“If we can do all of this against entrenched Republicans on their own turf, imagine our success … when all of Wisconsin can have its voice heard on Gov. Walker’s extreme, divisive agenda,” Wisconsin state party chairman Mike Tate wrote in a memo to reporters Wednesday.“The historic gains made tonight to restore balance and accountability to our state, and restore Wisconsin values, will continue when the entire state weighs in on the November 2012 elections — and with the recall of Scott Walker himself,” Tate said.
Standing before a cheering crowd of partisans on the Majestic Theatre stage late Tuesday — when it was still uncertain whether Democrats would flip control of the Senate — an animated Tate was even more defiant: “We will not stop, we will not rest, until we recall Scott Walker from the state of Wisconsin.”
In 2010, Walker carried both of the districts in which Democrats prevailed Tuesday — though in Senate District 32, where Democrat Jennifer Shilling easily unseated incumbent Dan Kapanke, Walker’s margin had been a single percentage point.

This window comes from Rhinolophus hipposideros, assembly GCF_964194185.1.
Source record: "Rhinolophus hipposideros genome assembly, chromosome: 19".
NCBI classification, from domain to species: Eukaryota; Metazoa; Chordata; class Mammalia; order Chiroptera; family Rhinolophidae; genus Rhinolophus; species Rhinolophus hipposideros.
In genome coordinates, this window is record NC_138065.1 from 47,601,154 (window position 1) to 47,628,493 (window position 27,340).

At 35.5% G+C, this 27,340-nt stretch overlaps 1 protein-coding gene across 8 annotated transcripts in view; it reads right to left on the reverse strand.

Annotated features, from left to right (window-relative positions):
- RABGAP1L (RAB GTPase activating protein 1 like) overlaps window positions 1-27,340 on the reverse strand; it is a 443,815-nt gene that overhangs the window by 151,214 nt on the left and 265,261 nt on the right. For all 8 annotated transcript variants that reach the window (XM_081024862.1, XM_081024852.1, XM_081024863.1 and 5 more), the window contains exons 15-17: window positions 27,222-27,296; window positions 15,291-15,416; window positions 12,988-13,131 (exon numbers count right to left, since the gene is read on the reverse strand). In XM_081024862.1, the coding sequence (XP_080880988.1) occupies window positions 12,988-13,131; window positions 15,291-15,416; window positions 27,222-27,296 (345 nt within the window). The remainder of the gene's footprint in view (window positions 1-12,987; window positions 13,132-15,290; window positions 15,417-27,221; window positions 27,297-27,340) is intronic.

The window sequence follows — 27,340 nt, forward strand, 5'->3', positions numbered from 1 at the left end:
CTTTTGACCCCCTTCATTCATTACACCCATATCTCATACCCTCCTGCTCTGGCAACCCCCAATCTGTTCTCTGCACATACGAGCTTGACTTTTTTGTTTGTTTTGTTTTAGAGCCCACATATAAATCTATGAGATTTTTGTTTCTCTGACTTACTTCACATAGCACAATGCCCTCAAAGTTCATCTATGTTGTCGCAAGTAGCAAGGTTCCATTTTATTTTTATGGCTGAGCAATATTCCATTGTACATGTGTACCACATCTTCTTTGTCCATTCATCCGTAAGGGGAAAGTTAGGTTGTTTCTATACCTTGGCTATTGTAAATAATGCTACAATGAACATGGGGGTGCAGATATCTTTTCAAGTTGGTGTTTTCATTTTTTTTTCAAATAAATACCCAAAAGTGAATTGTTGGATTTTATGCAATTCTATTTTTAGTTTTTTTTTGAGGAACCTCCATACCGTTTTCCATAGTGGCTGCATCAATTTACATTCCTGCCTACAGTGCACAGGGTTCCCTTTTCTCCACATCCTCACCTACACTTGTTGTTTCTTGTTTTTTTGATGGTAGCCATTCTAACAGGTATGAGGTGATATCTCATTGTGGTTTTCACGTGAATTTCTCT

In the remaining four races, the first-term Republican governor notched between 54 and 58 percent. GOP incumbents matched or bested Walker’s performance in three of the four districts they defended.
Despite the Democratic losses, Madison-based Democratic pollster Nathan Henry calculates that the party achieved a 7 percent swing in its direction.
That's the real message Walker, Republicans, AND Dems need to take away: in just nine months the GOP has cratered, even at the state level. Scott Walker and other freshman GOP governors are largely responsible.
2012? Republicans should be terrified. No wonder they are pouring in the cash. Walker's numbers in the state are miserable. He knows he'd lose right now, so he's trying to end the idea of any more recalls.
"I've heard repeatedly from people who are just disgusted at all the ads, disgusted at all the money. They're tired of seemingly year-round campaigning, and whether it's a gubernatorial recall, any other recall, I don't think there's a whole lot of enthusiasm for having a whole 'nother wave of ads and money come into the state of Wisconsin."
I bet he's wrong. I bet his job on it.